Vascularization is a major hurdle in complex tissue and organ engineering. Tissues greater than 200 μm in diameter cannot rely on simple diffusion to obtain nutrients and remove waste. Therefore, an integrated vascular network is required for clinical translation of engineered tissues. Microvessels have been described as <150 μm in diameter, but clinically they are defined as <1 mm. With new advances in super microsurgery, vessels less than 1 mm can be anastomosed to the recipient circulation. However, this technical advancement still relies on the creation of a stable engineered microcirculation that is amenable to surgical manipulation and is readily perfusable. Microvascular engineering lays on the crossroads of microfabrication, microfluidics, and tissue engineering strategies that utilize various cellular constituents. Early research focused on vascularization by co-culture and cellular interactions, with the addition of angiogenic growth factors to promote vascular growth. Since then, multiple strategies have been utilized taking advantage of innovations in additive manufacturing, biomaterials, and cell biology. However, the anatomy and dynamics of native blood vessels has not been consistently replicated. Inconsistent results can be partially attributed to cell sourcing which remains an enigma for microvascular engineering. Variations of endothelial cells, endothelial progenitor cells, and stem cells have all been used for microvascular network fabrication along with various mural cells. As each source offers advantages and disadvantages, there continues to be a lack of consensus. Furthermore, discord may be attributed to incomplete understanding about cell isolation and characterization without considering the microvascular architecture of the desired tissue/organ.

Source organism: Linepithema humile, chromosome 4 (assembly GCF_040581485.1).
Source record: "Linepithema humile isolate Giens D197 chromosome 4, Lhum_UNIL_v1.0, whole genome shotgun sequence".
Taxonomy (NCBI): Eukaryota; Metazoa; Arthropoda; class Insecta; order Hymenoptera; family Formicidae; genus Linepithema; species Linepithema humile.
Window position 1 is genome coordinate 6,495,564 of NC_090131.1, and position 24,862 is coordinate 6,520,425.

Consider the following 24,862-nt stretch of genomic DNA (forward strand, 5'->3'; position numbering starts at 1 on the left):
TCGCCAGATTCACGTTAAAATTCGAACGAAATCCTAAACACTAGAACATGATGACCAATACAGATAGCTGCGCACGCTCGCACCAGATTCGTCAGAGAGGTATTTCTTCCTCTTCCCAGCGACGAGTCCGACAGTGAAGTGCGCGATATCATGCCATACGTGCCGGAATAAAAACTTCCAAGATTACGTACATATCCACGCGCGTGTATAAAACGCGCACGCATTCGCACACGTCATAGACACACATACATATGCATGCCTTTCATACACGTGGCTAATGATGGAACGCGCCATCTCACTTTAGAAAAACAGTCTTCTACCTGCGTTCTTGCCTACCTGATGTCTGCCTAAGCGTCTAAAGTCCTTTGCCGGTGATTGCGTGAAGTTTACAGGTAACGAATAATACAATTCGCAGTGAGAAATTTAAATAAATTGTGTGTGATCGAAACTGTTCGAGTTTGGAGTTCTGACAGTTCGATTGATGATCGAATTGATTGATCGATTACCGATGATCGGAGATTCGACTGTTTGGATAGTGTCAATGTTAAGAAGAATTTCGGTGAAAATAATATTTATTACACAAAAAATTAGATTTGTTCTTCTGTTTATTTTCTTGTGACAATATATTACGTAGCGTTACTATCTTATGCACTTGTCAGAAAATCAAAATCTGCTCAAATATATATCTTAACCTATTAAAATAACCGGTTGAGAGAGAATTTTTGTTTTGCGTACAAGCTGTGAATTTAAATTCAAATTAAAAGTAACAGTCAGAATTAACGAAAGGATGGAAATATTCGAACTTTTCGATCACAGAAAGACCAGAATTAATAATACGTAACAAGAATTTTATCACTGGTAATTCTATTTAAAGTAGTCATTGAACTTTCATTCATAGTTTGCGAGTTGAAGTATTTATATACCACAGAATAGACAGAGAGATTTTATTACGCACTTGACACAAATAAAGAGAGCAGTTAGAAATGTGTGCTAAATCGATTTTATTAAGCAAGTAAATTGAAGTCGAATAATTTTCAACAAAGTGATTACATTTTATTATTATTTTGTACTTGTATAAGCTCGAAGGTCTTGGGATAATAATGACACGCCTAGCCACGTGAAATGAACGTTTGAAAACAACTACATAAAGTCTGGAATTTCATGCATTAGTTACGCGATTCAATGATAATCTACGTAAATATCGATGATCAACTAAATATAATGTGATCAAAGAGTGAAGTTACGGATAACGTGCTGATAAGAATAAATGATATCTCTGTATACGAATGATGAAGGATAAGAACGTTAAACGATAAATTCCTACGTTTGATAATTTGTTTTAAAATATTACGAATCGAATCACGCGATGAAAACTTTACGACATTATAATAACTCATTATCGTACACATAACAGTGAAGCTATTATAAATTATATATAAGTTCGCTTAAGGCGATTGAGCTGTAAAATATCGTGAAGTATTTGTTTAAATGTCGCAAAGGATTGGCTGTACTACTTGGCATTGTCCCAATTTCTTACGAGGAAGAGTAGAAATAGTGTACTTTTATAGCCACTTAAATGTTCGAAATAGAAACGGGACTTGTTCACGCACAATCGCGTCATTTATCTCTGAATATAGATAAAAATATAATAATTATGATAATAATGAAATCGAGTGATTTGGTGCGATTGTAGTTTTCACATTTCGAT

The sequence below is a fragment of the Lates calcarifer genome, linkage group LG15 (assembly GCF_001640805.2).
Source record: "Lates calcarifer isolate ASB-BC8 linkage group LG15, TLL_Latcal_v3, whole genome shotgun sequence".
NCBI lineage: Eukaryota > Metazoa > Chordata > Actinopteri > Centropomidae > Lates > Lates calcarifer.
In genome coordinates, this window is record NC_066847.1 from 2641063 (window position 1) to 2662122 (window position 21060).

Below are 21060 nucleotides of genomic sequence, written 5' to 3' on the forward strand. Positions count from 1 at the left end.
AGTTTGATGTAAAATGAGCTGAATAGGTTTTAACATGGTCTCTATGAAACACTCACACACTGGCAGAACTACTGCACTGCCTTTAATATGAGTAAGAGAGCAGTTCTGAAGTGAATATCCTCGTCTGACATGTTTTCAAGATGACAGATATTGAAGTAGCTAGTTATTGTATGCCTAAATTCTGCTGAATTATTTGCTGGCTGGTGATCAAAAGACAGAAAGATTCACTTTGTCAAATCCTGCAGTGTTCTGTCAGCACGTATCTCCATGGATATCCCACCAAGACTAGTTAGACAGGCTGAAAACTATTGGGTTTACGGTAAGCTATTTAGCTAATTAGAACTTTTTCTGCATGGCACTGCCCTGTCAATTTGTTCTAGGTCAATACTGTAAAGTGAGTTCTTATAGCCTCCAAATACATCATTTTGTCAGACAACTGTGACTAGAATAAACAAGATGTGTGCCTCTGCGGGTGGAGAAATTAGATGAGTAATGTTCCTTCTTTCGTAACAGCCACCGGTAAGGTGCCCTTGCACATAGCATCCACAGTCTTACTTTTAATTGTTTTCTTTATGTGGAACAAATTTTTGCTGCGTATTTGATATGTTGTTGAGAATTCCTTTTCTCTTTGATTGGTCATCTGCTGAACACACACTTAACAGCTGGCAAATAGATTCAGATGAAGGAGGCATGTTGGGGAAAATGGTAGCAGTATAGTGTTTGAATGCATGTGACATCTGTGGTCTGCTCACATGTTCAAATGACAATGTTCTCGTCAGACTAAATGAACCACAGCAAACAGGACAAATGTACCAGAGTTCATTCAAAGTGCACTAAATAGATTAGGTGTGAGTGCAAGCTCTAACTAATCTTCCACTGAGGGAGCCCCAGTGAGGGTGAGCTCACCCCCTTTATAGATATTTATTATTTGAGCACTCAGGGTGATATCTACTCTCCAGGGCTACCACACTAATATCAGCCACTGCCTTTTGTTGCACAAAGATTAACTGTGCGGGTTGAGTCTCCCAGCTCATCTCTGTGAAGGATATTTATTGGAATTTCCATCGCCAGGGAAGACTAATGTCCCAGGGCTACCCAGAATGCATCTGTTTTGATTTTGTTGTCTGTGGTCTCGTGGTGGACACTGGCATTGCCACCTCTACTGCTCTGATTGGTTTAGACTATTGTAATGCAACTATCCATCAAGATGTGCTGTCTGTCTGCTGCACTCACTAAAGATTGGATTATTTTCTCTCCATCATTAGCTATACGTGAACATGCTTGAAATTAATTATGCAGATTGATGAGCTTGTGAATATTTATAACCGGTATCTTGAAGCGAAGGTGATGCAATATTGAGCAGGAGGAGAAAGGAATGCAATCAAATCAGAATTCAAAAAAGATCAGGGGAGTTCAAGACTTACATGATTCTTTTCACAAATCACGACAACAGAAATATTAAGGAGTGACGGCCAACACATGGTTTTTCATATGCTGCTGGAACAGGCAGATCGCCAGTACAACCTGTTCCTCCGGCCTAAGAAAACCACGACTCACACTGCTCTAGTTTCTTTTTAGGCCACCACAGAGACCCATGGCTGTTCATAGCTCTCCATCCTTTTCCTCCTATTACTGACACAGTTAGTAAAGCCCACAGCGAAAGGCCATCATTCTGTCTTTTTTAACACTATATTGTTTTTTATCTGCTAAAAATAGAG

All Science Journal Classification (ASJC) codes
- Cell Biology
- Cancer Research